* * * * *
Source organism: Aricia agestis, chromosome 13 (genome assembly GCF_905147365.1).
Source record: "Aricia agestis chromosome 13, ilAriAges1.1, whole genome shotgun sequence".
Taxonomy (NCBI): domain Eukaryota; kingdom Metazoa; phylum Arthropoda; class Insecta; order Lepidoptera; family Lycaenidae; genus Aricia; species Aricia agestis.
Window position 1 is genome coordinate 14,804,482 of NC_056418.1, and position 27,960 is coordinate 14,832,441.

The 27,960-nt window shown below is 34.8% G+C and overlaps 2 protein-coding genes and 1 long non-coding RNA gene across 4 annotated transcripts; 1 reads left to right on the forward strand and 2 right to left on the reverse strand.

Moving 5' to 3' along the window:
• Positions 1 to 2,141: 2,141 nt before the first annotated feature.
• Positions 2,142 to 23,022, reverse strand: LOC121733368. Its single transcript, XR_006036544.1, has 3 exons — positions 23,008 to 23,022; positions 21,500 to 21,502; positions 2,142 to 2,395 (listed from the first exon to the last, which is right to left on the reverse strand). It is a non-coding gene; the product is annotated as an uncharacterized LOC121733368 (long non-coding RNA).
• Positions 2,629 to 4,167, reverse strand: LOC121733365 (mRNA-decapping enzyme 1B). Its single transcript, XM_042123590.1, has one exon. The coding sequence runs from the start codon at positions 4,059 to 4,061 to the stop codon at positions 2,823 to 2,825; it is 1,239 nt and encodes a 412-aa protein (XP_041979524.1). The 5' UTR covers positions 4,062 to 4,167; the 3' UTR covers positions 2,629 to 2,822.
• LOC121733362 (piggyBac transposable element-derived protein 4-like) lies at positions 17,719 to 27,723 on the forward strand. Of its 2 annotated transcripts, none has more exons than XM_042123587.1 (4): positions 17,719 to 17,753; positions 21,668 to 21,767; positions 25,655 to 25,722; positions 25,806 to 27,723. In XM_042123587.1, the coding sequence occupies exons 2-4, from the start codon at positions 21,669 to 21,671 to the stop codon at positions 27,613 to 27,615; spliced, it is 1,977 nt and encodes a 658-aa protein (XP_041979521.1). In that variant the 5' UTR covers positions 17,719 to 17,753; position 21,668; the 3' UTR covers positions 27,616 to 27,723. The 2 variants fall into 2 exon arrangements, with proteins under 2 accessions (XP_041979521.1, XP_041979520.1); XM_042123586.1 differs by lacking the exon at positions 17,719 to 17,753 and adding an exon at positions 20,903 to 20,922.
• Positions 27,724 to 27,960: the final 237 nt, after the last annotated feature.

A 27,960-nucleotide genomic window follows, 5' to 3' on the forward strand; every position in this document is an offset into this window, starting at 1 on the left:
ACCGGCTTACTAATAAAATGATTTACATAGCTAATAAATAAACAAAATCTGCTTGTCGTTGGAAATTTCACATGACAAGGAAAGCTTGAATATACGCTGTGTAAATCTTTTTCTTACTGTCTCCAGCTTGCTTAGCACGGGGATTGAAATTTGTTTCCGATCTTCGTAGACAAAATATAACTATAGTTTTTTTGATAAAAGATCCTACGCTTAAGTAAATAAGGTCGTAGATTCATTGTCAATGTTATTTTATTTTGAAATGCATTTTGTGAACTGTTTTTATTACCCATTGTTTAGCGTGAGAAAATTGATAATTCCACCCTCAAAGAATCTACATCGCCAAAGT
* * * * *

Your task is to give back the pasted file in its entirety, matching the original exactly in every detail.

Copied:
Source organism: Aricia agestis, chromosome 13 (genome assembly GCF_905147365.1).
Source record: "Aricia agestis chromosome 13, ilAriAges1.1, whole genome shotgun sequence".
Taxonomy (NCBI): domain Eukaryota; kingdom Metazoa; phylum Arthropoda; class Insecta; order Lepidoptera; family Lycaenidae; genus Aricia; species Aricia agestis.
Window position 1 is genome coordinate 14,804,482 of NC_056418.1, and position 27,960 is coordinate 14,832,441.

The 27,960-nt window shown below is 34.8% G+C and overlaps 2 protein-coding genes and 1 long non-coding RNA gene across 4 annotated transcripts; 1 reads left to right on the forward strand and 2 right to left on the reverse strand.

Moving 5' to 3' along the window:
• Positions 1 to 2,141: 2,141 nt before the first annotated feature.
• Positions 2,142 to 23,022, reverse strand: LOC121733368. Its single transcript, XR_006036544.1, has 3 exons — positions 23,008 to 23,022; positions 21,500 to 21,502; positions 2,142 to 2,395 (listed from the first exon to the last, which is right to left on the reverse strand). It is a non-coding gene; the product is annotated as an uncharacterized LOC121733368 (long non-coding RNA).
• Positions 2,629 to 4,167, reverse strand: LOC121733365 (mRNA-decapping enzyme 1B). Its single transcript, XM_042123590.1, has one exon. The coding sequence runs from the start codon at positions 4,059 to 4,061 to the stop codon at positions 2,823 to 2,825; it is 1,239 nt and encodes a 412-aa protein (XP_041979524.1). The 5' UTR covers positions 4,062 to 4,167; the 3' UTR covers positions 2,629 to 2,822.
• LOC121733362 (piggyBac transposable element-derived protein 4-like) lies at positions 17,719 to 27,723 on the forward strand. Of its 2 annotated transcripts, none has more exons than XM_042123587.1 (4): positions 17,719 to 17,753; positions 21,668 to 21,767; positions 25,655 to 25,722; positions 25,806 to 27,723. In XM_042123587.1, the coding sequence occupies exons 2-4, from the start codon at positions 21,669 to 21,671 to the stop codon at positions 27,613 to 27,615; spliced, it is 1,977 nt and encodes a 658-aa protein (XP_041979521.1). In that variant the 5' UTR covers positions 17,719 to 17,753; position 21,668; the 3' UTR covers positions 27,616 to 27,723. The 2 variants fall into 2 exon arrangements, with proteins under 2 accessions (XP_041979521.1, XP_041979520.1); XM_042123586.1 differs by lacking the exon at positions 17,719 to 17,753 and adding an exon at positions 20,903 to 20,922.
• Positions 27,724 to 27,960: the final 237 nt, after the last annotated feature.

A 27,960-nucleotide genomic window follows, 5' to 3' on the forward strand; every position in this document is an offset into this window, starting at 1 on the left:
ACCGGCTTACTAATAAAATGATTTACATAGCTAATAAATAAACAAAATCTGCTTGTCGTTGGAAATTTCACATGACAAGGAAAGCTTGAATATACGCTGTGTAAATCTTTTTCTTACTGTCTCCAGCTTGCTTAGCACGGGGATTGAAATTTGTTTCCGATCTTCGTAGACAAAATATAACTATAGTTTTTTTGATAAAAGATCCTACGCTTAAGTAAATAAGGTCGTAGATTCATTGTCAATGTTATTTTATTTTGAAATGCATTTTGTGAACTGTTTTTATTACCCATTGTTTAGCGTGAGAAAATTGATAATTCCACCCTCAAAGAATCTACATCGCCAAAGT